For hundreds of years, Asia has exercised an incredibly powerful influence on the West. The ancient religions, philosophies, and martial arts of China and Japan have long fascinated many Westerners. Exhibits of Asian porcelain, carpets, manuscripts, and other arts and crafts have drawn huge crowds to Western art galleries. More recently, Asia has exerted an economic influence on Western life by bringing about a change in the buying habits of Western consumers. For example, Asian-made radios, computers, cameras, video equipment, and automobiles, by and large, have dominated world markets over the past decade. Further, many “Western-made” appliances were indeed constructed in the West-but from Asian components. This economic competition from Asia has both alarmed and intrigued Western business leaders.
Since the late 1970s, Western economists have traveled throughout Japan, trying to discover why Japanese goods compete so well in world markets. Many economists have suggested that the answer lies in the cooperative relationship between management and workers. Others have noted that government assistance and low-interest business development loans enable Japanese companies to buy the latest machinery.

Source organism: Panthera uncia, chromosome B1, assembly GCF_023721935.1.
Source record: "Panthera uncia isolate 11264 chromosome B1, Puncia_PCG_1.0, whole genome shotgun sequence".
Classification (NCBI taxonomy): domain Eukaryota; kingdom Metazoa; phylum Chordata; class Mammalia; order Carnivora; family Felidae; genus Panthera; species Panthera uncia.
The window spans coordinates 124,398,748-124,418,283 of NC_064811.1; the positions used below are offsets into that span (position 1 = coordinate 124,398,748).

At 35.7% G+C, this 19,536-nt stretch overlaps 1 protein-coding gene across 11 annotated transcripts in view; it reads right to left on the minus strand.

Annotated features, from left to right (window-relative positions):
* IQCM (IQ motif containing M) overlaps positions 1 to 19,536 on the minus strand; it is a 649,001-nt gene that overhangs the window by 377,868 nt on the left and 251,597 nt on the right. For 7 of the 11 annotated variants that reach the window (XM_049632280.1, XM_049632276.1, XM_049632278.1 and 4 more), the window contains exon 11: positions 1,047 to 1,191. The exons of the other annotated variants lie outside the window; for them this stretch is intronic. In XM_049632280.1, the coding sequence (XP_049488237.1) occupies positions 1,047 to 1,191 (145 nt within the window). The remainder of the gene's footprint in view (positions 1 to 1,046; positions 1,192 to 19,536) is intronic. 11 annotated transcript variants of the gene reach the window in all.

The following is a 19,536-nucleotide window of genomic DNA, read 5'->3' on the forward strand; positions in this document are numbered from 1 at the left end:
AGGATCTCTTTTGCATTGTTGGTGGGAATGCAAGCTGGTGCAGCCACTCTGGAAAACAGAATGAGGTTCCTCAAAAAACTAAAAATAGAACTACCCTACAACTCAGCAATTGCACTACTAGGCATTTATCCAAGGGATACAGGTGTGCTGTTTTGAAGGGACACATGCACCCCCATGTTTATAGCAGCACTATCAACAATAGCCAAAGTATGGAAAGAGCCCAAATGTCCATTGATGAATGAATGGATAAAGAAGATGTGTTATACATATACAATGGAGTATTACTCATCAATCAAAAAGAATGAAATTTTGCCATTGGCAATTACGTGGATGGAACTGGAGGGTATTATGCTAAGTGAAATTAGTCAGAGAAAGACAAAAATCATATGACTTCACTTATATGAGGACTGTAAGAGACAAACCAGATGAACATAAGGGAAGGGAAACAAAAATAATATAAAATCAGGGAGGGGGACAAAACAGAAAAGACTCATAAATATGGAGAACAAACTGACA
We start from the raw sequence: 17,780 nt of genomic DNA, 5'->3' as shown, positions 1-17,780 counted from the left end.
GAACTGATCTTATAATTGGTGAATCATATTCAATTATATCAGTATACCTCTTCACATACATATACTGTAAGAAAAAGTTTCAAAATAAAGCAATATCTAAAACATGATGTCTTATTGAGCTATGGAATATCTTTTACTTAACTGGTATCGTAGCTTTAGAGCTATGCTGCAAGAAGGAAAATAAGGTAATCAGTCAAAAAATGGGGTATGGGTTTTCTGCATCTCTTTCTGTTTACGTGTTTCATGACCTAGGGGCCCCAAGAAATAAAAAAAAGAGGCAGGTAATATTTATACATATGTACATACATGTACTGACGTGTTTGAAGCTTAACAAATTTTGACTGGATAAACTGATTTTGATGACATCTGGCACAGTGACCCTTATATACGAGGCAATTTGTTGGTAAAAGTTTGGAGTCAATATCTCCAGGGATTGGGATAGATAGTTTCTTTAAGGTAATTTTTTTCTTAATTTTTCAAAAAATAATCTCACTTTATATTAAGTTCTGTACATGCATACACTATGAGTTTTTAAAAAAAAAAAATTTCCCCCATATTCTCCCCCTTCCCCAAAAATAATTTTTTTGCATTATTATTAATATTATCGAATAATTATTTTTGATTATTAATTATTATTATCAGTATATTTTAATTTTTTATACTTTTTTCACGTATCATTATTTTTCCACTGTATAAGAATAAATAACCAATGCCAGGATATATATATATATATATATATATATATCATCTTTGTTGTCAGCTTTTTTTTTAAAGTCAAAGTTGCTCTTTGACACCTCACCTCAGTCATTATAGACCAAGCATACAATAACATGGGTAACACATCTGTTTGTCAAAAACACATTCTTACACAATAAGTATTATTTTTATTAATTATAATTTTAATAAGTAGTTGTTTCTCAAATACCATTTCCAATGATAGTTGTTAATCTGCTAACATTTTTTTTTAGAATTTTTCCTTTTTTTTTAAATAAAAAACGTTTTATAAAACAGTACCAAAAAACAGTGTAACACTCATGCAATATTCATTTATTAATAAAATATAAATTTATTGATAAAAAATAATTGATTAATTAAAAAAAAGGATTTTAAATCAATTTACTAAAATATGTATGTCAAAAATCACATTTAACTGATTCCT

Still others have pointed out that the Japanese educational system emphasizes the study of science and math. This focus has helped produce a force of scientists and engineers who have been able to develop better, more competitive products. Whatever the answer, most American business schools have deemed that the Japanese approach to management is worthy of extensive study. Asian thought has also influenced the West, especially since the end of World War II. For example, Mohandas Gandhi’s ideas about nonviolent resistance had a powerful impact on the leaders of the civil rights movement in the United States duringthe1960s.
At one time, many people believed that because of the significant cultural differences between East and West, mutual understanding was all but impossible. Asians would never understand western society, nor would Westerners ever comprehend the ways of Asian society. However, in the 1980s and 1990s, greater understanding has developed. This understanding certainly will continue to improve as Pacific economic powers such as Japan, South Korea, Singapore, Hong Kong, and Taiwan play an even greater role in the world economy.